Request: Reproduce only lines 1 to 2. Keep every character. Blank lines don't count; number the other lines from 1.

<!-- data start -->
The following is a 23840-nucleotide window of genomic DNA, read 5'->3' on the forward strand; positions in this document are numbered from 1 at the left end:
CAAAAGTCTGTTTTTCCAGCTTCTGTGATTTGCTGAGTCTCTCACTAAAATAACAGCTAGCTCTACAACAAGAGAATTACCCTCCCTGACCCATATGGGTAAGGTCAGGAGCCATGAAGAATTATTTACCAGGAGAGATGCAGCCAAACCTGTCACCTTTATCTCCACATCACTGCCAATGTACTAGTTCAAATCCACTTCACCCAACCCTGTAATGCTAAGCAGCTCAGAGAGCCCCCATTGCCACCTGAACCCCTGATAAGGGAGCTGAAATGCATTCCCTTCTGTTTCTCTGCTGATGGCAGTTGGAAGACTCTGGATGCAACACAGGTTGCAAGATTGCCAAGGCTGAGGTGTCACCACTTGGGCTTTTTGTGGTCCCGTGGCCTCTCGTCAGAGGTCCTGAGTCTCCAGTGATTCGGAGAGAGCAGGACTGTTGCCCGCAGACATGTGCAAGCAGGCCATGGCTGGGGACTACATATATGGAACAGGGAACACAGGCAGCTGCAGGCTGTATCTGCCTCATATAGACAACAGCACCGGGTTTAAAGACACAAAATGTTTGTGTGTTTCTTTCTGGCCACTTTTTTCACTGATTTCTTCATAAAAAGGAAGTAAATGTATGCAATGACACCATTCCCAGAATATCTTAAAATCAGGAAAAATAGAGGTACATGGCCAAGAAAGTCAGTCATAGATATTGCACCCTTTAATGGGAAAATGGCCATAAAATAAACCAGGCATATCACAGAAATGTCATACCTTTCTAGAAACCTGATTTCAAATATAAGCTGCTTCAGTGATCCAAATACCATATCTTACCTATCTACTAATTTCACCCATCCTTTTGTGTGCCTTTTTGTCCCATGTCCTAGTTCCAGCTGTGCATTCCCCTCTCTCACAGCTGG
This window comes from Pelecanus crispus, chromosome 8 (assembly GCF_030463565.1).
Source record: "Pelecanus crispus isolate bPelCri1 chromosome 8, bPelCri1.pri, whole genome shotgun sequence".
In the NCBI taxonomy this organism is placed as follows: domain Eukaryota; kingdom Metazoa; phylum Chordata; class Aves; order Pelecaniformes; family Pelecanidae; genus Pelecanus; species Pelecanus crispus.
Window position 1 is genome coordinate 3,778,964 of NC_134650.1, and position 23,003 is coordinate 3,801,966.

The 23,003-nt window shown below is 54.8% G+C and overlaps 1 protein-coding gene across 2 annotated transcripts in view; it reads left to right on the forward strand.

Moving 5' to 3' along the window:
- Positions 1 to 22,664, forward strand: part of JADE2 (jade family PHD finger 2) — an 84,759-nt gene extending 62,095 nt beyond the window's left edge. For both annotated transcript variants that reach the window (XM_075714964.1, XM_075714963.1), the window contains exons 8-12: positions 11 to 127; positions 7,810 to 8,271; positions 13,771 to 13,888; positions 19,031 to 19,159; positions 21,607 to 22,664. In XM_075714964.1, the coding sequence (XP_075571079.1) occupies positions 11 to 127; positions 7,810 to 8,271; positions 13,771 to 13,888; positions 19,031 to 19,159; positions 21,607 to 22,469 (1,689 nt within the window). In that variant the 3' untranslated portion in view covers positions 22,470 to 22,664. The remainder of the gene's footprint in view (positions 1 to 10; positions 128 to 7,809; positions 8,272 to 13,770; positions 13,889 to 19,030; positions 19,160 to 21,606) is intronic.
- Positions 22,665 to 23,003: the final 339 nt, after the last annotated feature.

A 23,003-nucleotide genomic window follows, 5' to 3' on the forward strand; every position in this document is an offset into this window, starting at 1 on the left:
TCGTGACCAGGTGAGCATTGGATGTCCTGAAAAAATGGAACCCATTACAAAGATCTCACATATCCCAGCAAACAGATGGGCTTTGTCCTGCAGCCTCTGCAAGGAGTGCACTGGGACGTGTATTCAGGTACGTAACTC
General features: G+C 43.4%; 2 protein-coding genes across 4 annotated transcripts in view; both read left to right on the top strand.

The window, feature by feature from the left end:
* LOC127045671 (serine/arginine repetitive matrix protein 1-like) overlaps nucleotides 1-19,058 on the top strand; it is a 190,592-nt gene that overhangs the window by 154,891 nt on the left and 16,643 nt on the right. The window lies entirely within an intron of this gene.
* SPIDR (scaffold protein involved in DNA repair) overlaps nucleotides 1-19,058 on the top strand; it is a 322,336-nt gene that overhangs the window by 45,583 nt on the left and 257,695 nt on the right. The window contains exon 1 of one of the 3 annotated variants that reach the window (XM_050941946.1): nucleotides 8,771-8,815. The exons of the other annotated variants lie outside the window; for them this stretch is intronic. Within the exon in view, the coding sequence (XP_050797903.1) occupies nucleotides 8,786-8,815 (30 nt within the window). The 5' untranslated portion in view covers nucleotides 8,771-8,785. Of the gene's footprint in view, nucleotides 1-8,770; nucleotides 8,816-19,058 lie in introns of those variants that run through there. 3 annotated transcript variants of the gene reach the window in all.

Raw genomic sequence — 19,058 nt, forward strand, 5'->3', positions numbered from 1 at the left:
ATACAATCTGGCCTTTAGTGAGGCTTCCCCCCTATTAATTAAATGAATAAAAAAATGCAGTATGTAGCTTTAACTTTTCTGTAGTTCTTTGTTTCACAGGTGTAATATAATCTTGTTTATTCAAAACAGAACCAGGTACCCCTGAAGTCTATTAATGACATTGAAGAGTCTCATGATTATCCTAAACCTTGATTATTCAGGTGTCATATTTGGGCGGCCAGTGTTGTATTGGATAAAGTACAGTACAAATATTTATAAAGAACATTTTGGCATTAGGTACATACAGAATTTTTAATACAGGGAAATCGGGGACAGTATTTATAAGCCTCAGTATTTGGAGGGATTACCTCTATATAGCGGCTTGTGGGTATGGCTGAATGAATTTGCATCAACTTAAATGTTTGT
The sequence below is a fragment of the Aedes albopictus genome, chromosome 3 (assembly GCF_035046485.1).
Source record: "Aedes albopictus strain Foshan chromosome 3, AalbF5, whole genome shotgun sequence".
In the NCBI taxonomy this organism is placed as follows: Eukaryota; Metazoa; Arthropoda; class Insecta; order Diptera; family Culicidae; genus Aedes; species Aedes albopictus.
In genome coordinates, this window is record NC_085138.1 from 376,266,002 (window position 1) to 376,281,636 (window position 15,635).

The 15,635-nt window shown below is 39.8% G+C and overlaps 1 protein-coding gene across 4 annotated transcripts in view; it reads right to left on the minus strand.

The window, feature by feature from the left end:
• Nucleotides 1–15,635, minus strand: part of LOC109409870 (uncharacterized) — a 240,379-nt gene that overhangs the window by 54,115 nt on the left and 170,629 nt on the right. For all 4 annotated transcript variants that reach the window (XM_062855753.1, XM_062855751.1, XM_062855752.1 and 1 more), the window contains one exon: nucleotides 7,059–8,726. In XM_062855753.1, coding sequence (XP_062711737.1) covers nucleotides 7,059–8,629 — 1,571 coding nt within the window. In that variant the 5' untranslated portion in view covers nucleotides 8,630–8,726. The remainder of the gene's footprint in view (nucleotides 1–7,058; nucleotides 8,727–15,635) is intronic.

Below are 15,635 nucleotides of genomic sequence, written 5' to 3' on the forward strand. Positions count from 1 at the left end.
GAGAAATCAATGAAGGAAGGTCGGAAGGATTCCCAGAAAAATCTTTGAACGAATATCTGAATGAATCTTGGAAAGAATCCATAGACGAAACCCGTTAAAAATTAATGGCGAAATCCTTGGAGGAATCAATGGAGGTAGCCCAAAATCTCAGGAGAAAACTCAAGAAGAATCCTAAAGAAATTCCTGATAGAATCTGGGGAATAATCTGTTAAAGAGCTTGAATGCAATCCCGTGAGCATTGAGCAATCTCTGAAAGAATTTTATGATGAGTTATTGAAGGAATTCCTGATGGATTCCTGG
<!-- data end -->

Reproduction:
The following is a 23840-nucleotide window of genomic DNA, read 5'->3' on the forward strand; positions in this document are numbered from 1 at the left end:
CAAAAGTCTGTTTTTCCAGCTTCTGTGATTTGCTGAGTCTCTCACTAAAATAACAGCTAGCTCTACAACAAGAGAATTACCCTCCCTGACCCATATGGGTAAGGTCAGGAGCCATGAAGAATTATTTACCAGGAGAGATGCAGCCAAACCTGTCACCTTTATCTCCACATCACTGCCAATGTACTAGTTCAAATCCACTTCACCCAACCCTGTAATGCTAAGCAGCTCAGAGAGCCCCCATTGCCACCTGAACCCCTGATAAGGGAGCTGAAATGCATTCCCTTCTGTTTCTCTGCTGATGGCAGTTGGAAGACTCTGGATGCAACACAGGTTGCAAGATTGCCAAGGCTGAGGTGTCACCACTTGGGCTTTTTGTGGTCCCGTGGCCTCTCGTCAGAGGTCCTGAGTCTCCAGTGATTCGGAGAGAGCAGGACTGTTGCCCGCAGACATGTGCAAGCAGGCCATGGCTGGGGACTACATATATGGAACAGGGAACACAGGCAGCTGCAGGCTGTATCTGCCTCATATAGACAACAGCACCGGGTTTAAAGACACAAAATGTTTGTGTGTTTCTTTCTGGCCACTTTTTTCACTGATTTCTTCATAAAAAGGAAGTAAATGTATGCAATGACACCATTCCCAGAATATCTTAAAATCAGGAAAAATAGAGGTACATGGCCAAGAAAGTCAGTCATAGATATTGCACCCTTTAATGGGAAAATGGCCATAAAATAAACCAGGCATATCACAGAAATGTCATACCTTTCTAGAAACCTGATTTCAAATATAAGCTGCTTCAGTGATCCAAATACCATATCTTACCTATCTACTAATTTCACCCATCCTTTTGTGTGCCTTTTTGTCCCATGTCCTAGTTCCAGCTGTGCATTCCCCTCTCTCACAGCTGG